Hundreds of migrants meet with accidents while riding the train across the country.

According to INM and the International Committee of the Red Cross in Mexico, between 2002 and 2014, at least 476 migrants suffered mutilations as a result of falling from La Bestia.


Seven years later, Orlando decided to attempt the journey again, this time on his own.

He managed to safely get as far as the border city of Nuevo Laredo, in Tamaulipas state in northeast Mexico. However, here he faced one of the biggest threats migrants meet en route – kidnap.

Orlando was seized and taken to a casa de seguridad, a safe house used by organised crime syndicates where prisoners are held until a ransom is paid. This is big business for the cartels; the INM recorded 682 cases of kidnapping in 2014 .

“There was a prisoner in each room,” he recalled. “I could tell because I could hear them crying or moaning at night.”

His captors demanded the enormous sum of 10,000 US dollars for Orlando’s release. So there would be no doubts regarding what would happen if his friends and family did not pay the ransom, the kidnappers cut off the first joint of the little finger on his right hand.

Orlando displays his mutilated hand as if it were a war wound.

“I was held for four months. They only gave me beans to eat so I wouldn’t cost them anything,” he said.

Only in the last month did his captors come up with the idea of connecting him with his family and friends through Facebook so that they could collect the money.

“Thank God some Dominican friends responded to the call; between everyone, bit by bit, they got together what was demanded,” Orlando said. He was released after the payment.

For this, his third attempt, Orlando decided to take the more circuitous route to the US via Sonora, in north-western Mexico.

“The journey is longer, but it’s safer,” The Zetas, he explained, operate on the north-eastern side of Mexico.

This time, Orlando said, he feels more confident. Now he has experience on his side.


Further south, in Apaxco, another hostel is also hosting a group of Hondurans.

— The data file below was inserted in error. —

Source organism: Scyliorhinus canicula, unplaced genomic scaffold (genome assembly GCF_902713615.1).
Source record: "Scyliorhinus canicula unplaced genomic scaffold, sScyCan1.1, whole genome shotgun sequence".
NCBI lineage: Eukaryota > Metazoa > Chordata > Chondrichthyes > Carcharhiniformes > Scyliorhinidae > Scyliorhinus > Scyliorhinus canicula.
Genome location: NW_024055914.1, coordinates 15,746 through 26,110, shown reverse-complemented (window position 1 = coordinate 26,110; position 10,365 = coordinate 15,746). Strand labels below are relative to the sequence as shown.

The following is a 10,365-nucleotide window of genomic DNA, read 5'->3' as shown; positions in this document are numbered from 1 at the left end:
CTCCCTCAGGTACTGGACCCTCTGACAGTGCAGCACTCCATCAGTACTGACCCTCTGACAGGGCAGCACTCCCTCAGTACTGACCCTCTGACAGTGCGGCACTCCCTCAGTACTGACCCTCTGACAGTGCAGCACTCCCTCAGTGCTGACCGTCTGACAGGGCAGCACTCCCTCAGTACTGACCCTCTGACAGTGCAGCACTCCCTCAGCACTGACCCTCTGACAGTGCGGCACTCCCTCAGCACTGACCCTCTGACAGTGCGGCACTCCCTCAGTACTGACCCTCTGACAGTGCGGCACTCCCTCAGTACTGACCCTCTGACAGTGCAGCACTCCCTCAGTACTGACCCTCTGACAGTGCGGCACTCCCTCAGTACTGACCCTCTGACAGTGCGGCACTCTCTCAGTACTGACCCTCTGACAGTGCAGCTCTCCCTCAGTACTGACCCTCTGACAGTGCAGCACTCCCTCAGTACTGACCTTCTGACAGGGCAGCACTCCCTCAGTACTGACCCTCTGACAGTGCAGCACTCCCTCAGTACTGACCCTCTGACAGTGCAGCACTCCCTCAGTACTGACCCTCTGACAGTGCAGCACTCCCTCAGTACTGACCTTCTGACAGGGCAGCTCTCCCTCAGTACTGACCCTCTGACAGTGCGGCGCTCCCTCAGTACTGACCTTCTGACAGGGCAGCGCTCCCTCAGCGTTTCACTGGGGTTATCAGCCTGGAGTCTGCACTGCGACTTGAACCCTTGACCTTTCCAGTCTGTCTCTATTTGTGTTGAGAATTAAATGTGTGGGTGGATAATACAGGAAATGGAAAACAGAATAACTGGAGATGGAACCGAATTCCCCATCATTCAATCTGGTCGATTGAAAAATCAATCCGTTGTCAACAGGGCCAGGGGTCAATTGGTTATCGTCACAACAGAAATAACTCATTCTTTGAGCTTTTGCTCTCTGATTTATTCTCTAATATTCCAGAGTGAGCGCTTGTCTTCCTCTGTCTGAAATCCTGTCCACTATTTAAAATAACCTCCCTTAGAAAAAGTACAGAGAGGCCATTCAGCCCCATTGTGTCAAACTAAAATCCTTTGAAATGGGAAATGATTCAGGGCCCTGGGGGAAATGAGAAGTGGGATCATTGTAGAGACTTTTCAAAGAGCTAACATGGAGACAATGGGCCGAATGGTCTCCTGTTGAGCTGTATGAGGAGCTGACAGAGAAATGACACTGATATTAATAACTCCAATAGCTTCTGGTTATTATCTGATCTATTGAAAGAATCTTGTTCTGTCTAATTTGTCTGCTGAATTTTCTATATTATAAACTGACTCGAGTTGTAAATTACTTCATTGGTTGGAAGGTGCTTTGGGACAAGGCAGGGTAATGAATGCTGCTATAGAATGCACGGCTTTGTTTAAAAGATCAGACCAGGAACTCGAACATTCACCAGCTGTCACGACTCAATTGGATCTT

The small Baptist temple has Matthew the Apostle’s quote, “My house will be called a house of prayer for all nations” painted on its wall.

The dozen men and women have just had lunch and are resting on some benches.

Alberto left in April, escaping both poverty and the gangs that threaten his family and tried to recruit him into drug trafficking. He has already worn out two pairs of shoes walking most of the way. His goal is to reach Los Angeles, where he used to work, and he thinks he will make it there in less than a month.

The facilities are modest. In the main room there is a table with place for six people and a shelf that holds some rice and beans. Tucked behind some curtains are mattresses and blankets for those who want to spend the night.

Mario, the pastor, is full of compassion for those seeking a better life in the US. When his parishioners complained about the continual presence of migrants in the temple, he told them that if they wanted he could place a sign at the door warning migrants that they were not welcome. In that case, though, Mario himself would be the first person to leave. No-one complained again.

“Here, we ask them only to stay a day so there is space for the people coming next,” Mario explained. But he accepts that sometimes people stay longer because they are not sure if they can carry on with their perilous journey, adding, “We don’t encourage them to continue, because we know that this doubt has been planted in their hearts by God.”

Andy S.A. and Ernesto G. are Cuban journalists.